The French plantation scene stays. That’s all we really needed to know.
On 13 August we show the very Final Cut (probably, possibly) of Francis Ford Coppola’s masterpiece Apocalypse Now. Coppola apparently had derided the Redux version as just a little too flabby. Whereas the 1979 cut was just stripped a little too bare. We are promised that this, the 40th anniversary re-release, is just right. The aforementioned plantation scene, where Captain Willard happens upon a household of French colonialists, was disparaged by some critics upon release of the Redux for slowing the pace of the film. However, it’s absolutely crucial. Apocalypse Now: Redux was 202 minutes long, the original theatrical version was 147 minutes - let’s see if 183 minutes is the sweet spot for cinematic perfection.
Cinematic perfection is, of course, the desired outcome always, although the new releases this month will have to be on their game to live up to an absolutely stellar array of re-releases. These include the incomparable Jaws, Hitchcock’s Notorious, Nic Roeg’s haunting Don’t Look Now, Spike Lee’s still-powerful Do the Right Thing, ‘90s icon The Matrix and Park Chan-wook’s brutally brilliant Oldboy. An impressive lineup, to be sure, but we’re lucky enough to pair these with a slate of excellent new releases...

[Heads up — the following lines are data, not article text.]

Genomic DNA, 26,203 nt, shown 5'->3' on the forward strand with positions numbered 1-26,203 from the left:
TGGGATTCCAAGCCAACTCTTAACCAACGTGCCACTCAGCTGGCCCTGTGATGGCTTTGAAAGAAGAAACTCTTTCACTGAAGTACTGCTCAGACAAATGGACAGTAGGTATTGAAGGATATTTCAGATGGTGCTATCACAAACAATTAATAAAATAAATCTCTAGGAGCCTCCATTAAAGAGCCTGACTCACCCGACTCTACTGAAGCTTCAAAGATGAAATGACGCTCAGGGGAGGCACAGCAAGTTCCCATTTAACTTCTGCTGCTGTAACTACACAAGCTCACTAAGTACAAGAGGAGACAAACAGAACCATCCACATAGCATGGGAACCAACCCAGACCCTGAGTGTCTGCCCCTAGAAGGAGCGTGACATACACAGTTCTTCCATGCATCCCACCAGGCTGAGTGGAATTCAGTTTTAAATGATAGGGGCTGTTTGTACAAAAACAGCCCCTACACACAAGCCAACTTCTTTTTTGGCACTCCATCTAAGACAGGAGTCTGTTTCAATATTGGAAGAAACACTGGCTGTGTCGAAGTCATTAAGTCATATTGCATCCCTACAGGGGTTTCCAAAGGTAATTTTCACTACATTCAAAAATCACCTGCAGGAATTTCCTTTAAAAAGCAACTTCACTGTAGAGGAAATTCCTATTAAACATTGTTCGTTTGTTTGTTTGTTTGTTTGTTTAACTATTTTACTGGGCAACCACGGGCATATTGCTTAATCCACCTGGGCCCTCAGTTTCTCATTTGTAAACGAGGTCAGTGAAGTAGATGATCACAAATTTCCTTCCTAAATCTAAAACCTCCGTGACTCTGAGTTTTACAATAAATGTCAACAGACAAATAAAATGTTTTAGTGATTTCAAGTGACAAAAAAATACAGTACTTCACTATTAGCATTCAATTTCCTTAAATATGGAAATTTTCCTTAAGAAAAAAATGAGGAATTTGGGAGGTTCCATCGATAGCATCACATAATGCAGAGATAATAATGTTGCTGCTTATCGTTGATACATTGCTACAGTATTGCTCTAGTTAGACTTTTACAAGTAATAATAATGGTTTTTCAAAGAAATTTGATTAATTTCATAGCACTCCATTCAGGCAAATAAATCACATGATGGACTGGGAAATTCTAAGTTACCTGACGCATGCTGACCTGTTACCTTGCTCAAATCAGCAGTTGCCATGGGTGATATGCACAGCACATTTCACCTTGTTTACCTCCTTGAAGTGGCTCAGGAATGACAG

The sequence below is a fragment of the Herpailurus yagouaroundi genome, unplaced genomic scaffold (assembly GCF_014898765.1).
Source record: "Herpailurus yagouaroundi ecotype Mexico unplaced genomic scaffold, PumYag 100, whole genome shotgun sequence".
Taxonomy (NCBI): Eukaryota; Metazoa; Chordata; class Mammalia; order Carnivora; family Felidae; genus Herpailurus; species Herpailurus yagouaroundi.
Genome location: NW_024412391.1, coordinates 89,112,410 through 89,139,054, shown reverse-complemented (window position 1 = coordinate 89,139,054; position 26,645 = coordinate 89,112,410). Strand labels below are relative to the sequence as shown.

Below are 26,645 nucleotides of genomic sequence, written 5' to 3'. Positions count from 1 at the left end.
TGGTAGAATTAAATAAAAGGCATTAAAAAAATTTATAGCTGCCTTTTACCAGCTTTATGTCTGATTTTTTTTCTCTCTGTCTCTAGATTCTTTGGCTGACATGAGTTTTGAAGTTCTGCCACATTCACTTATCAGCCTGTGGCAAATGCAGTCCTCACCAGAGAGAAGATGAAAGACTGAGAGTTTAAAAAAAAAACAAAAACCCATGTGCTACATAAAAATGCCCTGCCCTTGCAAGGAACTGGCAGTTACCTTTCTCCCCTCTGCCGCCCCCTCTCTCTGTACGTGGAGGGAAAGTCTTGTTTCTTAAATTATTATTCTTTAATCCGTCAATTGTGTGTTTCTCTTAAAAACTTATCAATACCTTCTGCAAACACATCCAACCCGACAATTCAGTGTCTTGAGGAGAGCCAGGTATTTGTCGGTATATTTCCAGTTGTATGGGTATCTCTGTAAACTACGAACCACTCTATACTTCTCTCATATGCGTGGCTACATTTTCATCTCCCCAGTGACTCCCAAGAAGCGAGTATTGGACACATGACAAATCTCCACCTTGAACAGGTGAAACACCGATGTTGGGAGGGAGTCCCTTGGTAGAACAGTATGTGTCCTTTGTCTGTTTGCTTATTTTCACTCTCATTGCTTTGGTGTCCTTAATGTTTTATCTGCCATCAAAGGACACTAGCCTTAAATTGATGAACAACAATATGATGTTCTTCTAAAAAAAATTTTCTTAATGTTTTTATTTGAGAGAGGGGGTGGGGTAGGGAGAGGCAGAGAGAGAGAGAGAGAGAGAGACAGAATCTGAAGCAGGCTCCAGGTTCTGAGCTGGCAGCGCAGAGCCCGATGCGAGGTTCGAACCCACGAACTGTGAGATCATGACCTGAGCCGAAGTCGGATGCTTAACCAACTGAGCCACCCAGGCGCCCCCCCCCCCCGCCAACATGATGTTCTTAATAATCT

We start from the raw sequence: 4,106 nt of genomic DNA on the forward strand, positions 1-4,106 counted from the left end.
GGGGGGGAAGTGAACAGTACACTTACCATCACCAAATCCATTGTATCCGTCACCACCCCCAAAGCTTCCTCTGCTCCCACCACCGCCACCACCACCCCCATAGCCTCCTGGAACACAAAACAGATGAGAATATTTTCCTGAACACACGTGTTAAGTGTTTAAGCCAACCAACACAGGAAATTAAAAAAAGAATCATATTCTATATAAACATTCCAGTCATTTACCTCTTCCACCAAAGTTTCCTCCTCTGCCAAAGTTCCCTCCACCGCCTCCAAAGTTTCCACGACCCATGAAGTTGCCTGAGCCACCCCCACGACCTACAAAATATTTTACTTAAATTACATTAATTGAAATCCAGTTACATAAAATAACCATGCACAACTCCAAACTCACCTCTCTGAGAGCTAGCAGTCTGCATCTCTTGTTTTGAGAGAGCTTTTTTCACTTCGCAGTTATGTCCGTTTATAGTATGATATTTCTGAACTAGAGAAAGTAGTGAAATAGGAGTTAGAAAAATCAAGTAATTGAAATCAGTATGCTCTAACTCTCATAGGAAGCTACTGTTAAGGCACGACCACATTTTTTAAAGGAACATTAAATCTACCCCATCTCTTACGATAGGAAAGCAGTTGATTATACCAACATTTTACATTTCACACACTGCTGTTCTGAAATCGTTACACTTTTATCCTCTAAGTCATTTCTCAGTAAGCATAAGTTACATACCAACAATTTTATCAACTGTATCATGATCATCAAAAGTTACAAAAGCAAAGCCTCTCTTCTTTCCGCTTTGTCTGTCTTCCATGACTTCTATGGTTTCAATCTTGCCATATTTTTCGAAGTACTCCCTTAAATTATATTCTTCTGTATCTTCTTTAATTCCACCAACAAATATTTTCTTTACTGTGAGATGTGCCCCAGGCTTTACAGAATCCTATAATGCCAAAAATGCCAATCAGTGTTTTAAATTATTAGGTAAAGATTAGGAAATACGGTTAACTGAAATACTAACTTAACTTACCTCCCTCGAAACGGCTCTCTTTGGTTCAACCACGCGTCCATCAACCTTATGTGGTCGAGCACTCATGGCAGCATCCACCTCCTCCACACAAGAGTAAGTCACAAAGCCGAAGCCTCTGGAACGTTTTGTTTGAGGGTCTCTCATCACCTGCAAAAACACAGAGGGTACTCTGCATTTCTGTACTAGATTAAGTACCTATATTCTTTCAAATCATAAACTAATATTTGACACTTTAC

Asif Kapadia’s follow up to Senna and Amy, Diego Maradona, continues to explore fame and tragedy through El Diego’s bittersweet time in Naples; Ari Aster’s new horror Midsommar tells a Wicker Man-ish story in northern Sweden; and Jim Jarmusch takes on zombies - or ‘ghouls’ - in star-studded offbeat zomcom The Dead Don’t Die, starring Bill Murray, Adam Driver, Chloë Sevigny and Tilda Swinton.
QT is back with Once Upon a Time... in Hollywood, with Leonardo DiCaprio as a fading star and Brad Pitt as his stuntman. The critics have been raving about this one since Cannes, so all signs point to a Tarantino who is truly back on form. We can’t wait.
Attention must also be given to Scottish stories Tell It to the Bees and Only You, the former set in antiquated rural Stirlingshire and the latter in modern-day Glasgow. Glasgow is the setting for Wild Rose too, which, along with Rocketman, we bring back for encore runs. There’ll be plenty of local interest in Of Fish and Foe, which takes place in Fishtown of Usan, close to Montrose. The documentary examines the conflict between a North-eastern salmon fishing family and the sea shepherds who are out to stop them - and we’ll welcome the two directors to Belmont Filmhouse for a Q&A on Saturday 27 July at 6.15pm.
Colin Farquhar, Head of Cinema Operations